Treatment will depend on how the almonds have affected your pet. Supportive treatment will be given for any immediate concerns such as IV fluids for dehydration and medication will likely be prescribed to alleviate symptoms. These could include anti-nausea medications, antibiotics, or pain management medications which can be given intravenously or by an intramuscular injection. Ā 

In the event of aflatoxin poisoning, in particular, there is a risk of damage to the liver andĀ Vitamin KĀ treatments and hepatoprotectants are often recommended. The supportive treatment is vital to the chances of recovery from aflatoxin as there is no antidote. In the event that your pet is vomiting persistently or severely as is sometimes seen with pancreatitis, your veterinarian may recommend a period of withholding food by mouth, sometimes for several days. The idea behind this treatment is to allow the pancreas to heal enough for the swelling to go down. If the dog is willing and able to eat on its own, several low-fat, low-protein, high-fiber meals are generally recommended per day to speed healing. Supplements of pancreatic enzymes can be given to relieve abdominal pain, but it usually does not alter the course of the disease itself.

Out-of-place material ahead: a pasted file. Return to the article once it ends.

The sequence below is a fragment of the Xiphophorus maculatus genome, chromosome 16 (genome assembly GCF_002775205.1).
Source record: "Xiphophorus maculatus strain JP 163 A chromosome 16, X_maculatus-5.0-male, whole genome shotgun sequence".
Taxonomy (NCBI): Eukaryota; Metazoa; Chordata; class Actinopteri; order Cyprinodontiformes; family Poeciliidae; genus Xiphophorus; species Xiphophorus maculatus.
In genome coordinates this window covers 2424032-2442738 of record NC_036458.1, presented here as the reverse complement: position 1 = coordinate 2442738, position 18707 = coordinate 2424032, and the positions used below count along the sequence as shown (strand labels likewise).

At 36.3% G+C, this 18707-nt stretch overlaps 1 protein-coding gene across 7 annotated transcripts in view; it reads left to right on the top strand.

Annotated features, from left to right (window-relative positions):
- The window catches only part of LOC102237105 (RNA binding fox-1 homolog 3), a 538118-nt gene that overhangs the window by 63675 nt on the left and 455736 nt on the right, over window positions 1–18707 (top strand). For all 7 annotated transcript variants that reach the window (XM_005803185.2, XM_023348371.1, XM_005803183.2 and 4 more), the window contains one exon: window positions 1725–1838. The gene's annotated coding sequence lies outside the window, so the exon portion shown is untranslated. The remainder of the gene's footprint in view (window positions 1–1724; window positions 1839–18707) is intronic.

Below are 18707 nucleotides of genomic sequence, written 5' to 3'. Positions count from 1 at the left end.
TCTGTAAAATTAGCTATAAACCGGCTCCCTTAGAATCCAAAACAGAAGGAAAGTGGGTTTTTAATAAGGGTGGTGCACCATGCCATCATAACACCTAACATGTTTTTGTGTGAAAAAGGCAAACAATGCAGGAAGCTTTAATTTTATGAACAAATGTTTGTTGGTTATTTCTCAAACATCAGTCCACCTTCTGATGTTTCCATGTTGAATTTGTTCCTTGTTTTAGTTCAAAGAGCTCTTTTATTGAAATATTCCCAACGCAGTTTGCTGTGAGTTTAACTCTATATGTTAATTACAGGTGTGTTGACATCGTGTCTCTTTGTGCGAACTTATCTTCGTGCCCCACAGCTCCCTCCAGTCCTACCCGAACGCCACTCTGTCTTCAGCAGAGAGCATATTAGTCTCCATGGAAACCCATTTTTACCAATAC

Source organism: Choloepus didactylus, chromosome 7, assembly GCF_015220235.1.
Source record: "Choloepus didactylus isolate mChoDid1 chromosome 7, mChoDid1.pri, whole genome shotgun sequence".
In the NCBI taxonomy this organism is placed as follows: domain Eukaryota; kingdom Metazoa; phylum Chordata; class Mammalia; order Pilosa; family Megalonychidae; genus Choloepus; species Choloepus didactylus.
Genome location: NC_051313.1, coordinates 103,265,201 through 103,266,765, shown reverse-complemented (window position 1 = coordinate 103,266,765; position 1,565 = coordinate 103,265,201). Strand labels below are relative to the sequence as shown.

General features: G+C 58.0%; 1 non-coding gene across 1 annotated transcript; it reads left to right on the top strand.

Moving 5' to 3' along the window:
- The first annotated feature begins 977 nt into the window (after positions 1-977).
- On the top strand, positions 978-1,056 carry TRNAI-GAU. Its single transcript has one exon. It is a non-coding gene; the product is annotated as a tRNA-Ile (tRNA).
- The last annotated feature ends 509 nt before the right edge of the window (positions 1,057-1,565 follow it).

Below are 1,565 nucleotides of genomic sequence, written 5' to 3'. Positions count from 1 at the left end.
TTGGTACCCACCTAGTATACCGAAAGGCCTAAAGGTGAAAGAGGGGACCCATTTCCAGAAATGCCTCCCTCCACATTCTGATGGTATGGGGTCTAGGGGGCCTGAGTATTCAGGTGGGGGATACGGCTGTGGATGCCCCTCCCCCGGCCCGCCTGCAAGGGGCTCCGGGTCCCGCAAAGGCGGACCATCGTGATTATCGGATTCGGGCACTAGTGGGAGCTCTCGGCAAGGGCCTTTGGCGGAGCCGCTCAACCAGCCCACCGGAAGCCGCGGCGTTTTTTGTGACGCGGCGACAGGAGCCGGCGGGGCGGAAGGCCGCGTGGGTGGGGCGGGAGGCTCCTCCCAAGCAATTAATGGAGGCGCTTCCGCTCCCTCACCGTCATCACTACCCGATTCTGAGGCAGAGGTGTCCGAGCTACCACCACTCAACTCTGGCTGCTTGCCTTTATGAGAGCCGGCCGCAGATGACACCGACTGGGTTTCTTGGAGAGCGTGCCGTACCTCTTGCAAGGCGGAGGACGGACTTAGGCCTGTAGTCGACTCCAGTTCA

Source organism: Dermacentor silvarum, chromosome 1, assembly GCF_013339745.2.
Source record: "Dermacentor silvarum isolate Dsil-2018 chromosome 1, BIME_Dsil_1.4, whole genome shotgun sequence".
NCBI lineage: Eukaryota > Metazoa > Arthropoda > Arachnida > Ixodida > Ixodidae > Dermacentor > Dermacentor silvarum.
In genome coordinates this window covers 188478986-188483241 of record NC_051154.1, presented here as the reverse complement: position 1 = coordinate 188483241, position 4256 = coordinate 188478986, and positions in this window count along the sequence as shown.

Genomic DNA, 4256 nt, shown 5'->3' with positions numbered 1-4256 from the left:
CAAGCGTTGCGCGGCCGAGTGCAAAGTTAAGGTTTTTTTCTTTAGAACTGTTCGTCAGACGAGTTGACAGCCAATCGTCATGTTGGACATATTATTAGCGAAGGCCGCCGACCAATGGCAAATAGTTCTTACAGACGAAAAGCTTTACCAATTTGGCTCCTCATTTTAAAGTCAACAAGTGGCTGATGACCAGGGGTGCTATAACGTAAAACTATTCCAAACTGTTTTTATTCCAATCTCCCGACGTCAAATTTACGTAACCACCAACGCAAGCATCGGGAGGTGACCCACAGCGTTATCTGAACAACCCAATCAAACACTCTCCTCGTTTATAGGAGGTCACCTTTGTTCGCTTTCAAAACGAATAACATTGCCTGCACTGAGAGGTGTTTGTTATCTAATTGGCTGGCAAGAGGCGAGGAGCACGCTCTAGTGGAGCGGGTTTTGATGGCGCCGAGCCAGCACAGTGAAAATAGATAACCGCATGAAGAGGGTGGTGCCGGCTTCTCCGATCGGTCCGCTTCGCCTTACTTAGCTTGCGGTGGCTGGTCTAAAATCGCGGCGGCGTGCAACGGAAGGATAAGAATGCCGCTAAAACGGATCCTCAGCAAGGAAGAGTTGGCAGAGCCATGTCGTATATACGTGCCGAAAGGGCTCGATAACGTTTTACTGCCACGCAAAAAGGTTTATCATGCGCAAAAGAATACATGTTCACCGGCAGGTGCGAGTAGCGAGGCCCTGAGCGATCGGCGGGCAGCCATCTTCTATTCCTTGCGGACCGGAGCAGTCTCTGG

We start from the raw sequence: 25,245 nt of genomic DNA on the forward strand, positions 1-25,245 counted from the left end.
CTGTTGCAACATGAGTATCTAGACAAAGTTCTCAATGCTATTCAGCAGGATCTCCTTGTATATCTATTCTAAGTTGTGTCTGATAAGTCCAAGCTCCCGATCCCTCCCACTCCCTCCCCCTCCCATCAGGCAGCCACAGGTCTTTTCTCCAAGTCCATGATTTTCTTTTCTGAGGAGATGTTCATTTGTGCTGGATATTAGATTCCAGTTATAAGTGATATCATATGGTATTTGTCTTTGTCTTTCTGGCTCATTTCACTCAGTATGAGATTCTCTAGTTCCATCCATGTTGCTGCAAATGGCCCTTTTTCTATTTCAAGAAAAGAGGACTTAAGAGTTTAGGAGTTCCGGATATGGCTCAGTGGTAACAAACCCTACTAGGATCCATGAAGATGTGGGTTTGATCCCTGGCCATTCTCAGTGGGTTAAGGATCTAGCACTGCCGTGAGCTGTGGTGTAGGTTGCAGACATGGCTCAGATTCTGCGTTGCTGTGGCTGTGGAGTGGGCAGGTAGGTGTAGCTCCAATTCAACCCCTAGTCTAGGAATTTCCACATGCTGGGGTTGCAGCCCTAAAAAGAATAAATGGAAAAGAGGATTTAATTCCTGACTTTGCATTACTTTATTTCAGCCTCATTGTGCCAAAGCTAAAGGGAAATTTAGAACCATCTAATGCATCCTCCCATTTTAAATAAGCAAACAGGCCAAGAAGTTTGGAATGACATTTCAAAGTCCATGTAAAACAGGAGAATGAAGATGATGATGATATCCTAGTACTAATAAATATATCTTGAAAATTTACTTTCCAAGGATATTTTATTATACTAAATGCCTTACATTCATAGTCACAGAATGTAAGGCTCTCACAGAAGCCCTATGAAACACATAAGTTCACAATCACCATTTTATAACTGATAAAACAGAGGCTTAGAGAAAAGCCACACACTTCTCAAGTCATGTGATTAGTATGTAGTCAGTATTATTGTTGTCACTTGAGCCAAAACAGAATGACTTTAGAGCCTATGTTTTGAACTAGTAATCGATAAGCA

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Recovery of Almond Poisoning in Dogs

Making sure that your pet completes the full measure of their medications and keeping the recovering patient in a calm and quiet environment will help speed recovery. Medications such as antibiotics, stomach and liver protectants, and antacids may be prescribed to combat the symptoms.Ā 

Dogs subjected to aflatoxin poisoning will likely need follow-up appointments to check their liver function.Ā 

Dogs with pancreatitis will most often be placed on a diet restricted to low-fat, high-fiber foods for the remainder of their lives. Pancreatic enzyme supplementation, while unlikely to change the overall course of the disease, may provide some relief from the severe abdominal pain.

Almond poisoning can be expensive to treat. To avoid high vet care expenses, secure pet health insurance today. The sooner you insure your pet, the more protection youā€™ll have from unexpected vet costs.